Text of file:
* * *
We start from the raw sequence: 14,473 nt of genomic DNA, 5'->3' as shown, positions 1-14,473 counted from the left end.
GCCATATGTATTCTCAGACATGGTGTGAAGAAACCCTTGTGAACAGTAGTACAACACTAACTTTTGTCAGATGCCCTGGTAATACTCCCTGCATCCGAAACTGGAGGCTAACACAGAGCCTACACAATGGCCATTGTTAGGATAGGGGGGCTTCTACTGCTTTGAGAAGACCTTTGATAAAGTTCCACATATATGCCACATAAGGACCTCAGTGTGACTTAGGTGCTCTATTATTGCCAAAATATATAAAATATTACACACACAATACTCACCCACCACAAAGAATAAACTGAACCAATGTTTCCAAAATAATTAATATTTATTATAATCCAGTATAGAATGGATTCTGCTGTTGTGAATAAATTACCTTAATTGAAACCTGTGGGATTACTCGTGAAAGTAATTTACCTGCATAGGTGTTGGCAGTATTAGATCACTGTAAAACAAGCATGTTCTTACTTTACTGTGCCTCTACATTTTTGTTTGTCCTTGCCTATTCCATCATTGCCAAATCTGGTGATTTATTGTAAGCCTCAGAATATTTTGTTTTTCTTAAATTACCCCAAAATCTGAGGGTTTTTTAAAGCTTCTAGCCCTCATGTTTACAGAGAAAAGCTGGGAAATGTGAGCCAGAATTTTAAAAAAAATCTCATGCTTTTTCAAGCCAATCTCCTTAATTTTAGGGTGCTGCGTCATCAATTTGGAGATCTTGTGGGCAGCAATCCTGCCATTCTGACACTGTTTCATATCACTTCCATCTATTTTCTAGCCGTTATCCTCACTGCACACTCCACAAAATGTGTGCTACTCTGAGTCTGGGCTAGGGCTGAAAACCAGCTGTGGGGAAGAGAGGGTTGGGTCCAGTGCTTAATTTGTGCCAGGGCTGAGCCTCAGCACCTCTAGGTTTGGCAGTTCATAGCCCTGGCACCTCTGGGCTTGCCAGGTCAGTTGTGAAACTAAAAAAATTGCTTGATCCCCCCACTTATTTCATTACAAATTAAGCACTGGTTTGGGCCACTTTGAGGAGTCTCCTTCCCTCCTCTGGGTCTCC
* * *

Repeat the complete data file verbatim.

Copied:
We start from the raw sequence: 14,473 nt of genomic DNA, 5'->3' as shown, positions 1-14,473 counted from the left end.
GCCATATGTATTCTCAGACATGGTGTGAAGAAACCCTTGTGAACAGTAGTACAACACTAACTTTTGTCAGATGCCCTGGTAATACTCCCTGCATCCGAAACTGGAGGCTAACACAGAGCCTACACAATGGCCATTGTTAGGATAGGGGGGCTTCTACTGCTTTGAGAAGACCTTTGATAAAGTTCCACATATATGCCACATAAGGACCTCAGTGTGACTTAGGTGCTCTATTATTGCCAAAATATATAAAATATTACACACACAATACTCACCCACCACAAAGAATAAACTGAACCAATGTTTCCAAAATAATTAATATTTATTATAATCCAGTATAGAATGGATTCTGCTGTTGTGAATAAATTACCTTAATTGAAACCTGTGGGATTACTCGTGAAAGTAATTTACCTGCATAGGTGTTGGCAGTATTAGATCACTGTAAAACAAGCATGTTCTTACTTTACTGTGCCTCTACATTTTTGTTTGTCCTTGCCTATTCCATCATTGCCAAATCTGGTGATTTATTGTAAGCCTCAGAATATTTTGTTTTTCTTAAATTACCCCAAAATCTGAGGGTTTTTTAAAGCTTCTAGCCCTCATGTTTACAGAGAAAAGCTGGGAAATGTGAGCCAGAATTTTAAAAAAAATCTCATGCTTTTTCAAGCCAATCTCCTTAATTTTAGGGTGCTGCGTCATCAATTTGGAGATCTTGTGGGCAGCAATCCTGCCATTCTGACACTGTTTCATATCACTTCCATCTATTTTCTAGCCGTTATCCTCACTGCACACTCCACAAAATGTGTGCTACTCTGAGTCTGGGCTAGGGCTGAAAACCAGCTGTGGGGAAGAGAGGGTTGGGTCCAGTGCTTAATTTGTGCCAGGGCTGAGCCTCAGCACCTCTAGGTTTGGCAGTTCATAGCCCTGGCACCTCTGGGCTTGCCAGGTCAGTTGTGAAACTAAAAAAATTGCTTGATCCCCCCACTTATTTCATTACAAATTAAGCACTGGTTTGGGCCACTTTGAGGAGTCTCCTTCCCTCCTCTGGGTCTCC